Dega Nalayeh had put her dreams on hold, telling herself she’d pick up on her passion to work in education once her son grew older. But that was not to be — not if her sister, Hodan, had anything to do with it.
“Why wait? Tomorrow is not promised to us,” Hodan told her sister at the time.
A year later, those words spur Dega on and serve as a poignant reminder of a life cut short.
Hodan Nalayeh was killed when militants stormed a hotel in the port city of Kismayo in Somalia last week, Somali news organization Radio Dalsan confirmed.
But Thursday was “not about tragedy” for her sister as hundreds turned out to remember the journalist.
“It’s about celebrating her, her work, her achievements. What she would want us to do is, ‘Remember me by what I stood for,'” Dega Nalayeh said at a memorial held in her sister’s honour in Vaughan, Ont., one week after the attack.
Driven by a thirst to know more
Hodan, a Canadian citizen, who immigrated with her family to Edmonton as a child in 1984 before moving to Toronto in 1992, was beloved in her community.
She was driven by a thirst to know more about the country where she was born, to bring to life for those like her who were uprooted from Somalia, the stories her father had told her about its people, and its spirit.
Her dream: to tell positive stories about Somalia, something she did on her program Integration TV, which originally aired on OMNI TV, to help those in the diaspora community see the country through stories not often represented in mainstream news coverage.
“A lot of our youth in our community lack identity in terms of who they are because we’ve been through a civil war as a country and many of us don’t know our heritage,” she said in an interview some years ago on CBC Radio’s Metro Morning.
“What she would want to share with all the young Somali people is the beautiful country and identity and the country they left behind,” Dega Nalayeh told CBC News at the memorial.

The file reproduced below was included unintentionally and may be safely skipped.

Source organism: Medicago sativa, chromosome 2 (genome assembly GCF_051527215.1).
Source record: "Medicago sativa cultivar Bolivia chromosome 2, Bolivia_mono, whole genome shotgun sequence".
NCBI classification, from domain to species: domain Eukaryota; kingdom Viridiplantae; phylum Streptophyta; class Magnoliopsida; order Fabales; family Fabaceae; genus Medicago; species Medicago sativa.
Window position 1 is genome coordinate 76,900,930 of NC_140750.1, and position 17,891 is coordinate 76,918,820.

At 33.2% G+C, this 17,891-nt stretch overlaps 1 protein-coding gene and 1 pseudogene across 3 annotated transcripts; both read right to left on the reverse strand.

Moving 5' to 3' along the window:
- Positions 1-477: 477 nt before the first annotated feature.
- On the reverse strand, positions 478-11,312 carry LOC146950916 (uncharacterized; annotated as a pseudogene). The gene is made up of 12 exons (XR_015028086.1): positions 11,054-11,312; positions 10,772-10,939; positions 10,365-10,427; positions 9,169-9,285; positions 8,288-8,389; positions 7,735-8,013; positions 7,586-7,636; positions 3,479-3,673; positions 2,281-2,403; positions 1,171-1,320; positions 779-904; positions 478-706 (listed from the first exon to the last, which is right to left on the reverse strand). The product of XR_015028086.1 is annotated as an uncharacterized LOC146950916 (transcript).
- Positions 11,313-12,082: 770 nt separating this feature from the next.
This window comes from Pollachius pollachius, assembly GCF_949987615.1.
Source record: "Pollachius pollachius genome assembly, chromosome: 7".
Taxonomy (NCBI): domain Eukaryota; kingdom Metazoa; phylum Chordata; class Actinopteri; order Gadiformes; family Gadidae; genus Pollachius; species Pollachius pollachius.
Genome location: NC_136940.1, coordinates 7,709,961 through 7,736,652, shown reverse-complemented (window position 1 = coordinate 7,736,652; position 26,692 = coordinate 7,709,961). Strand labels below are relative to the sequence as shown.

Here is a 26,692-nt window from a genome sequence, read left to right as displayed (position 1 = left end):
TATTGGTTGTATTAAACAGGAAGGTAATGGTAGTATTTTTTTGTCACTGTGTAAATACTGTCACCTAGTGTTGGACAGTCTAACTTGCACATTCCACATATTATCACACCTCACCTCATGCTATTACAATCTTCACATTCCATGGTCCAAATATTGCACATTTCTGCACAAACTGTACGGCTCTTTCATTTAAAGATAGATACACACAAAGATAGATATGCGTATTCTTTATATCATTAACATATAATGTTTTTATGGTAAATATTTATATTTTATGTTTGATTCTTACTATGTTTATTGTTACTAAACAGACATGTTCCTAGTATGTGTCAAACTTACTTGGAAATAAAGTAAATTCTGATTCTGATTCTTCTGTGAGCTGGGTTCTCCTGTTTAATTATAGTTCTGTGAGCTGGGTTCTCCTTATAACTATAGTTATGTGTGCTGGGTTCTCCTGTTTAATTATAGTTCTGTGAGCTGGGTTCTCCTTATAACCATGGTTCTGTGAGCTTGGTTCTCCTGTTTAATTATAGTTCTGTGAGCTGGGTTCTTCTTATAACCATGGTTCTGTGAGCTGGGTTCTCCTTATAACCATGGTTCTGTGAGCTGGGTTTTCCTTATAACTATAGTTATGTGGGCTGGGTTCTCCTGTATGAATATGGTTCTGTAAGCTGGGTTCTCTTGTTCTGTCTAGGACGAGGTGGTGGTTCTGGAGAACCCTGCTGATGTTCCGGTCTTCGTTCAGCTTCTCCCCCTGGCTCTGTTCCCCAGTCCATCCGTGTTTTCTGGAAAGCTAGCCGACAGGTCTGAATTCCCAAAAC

“To see the light where there was no light.”
‘She’s always been holding my hand’
But while she was “in love with” Somalia, she also left an indelible mark on those close to her at home, helping to care for her family and even friends’ children whenever she could.
“She was someone that I always looked up to. She’s always been holding my hand.”
Nasib Kelley, Hodan’s 11-year-old nephew, recalled when she spent time in Los Angeles, helping to care for him when his mother was at work.
“When I heard of her passing, I thought our family would mourn and our community would mourn. Then I heard our nation was mourning and then I heard internationally there was mourning,” said Kelley.
“You can’t talk about Hodan without talking about how many people she touched all over the world.”
For those closest to Hodan, the hope now is to keep her memory alive through the work that she so loved.
Her sister, Dega, clings now to the little memories, like the two weeks she spent with her in Somalia in late June, seeing Hodan joyful and vibrant in the place she loved most.
“My favourite memory is just playing with the camels on that beautiful land … How fulfilled and happy she was when she was just sharing with us from her own eyes.”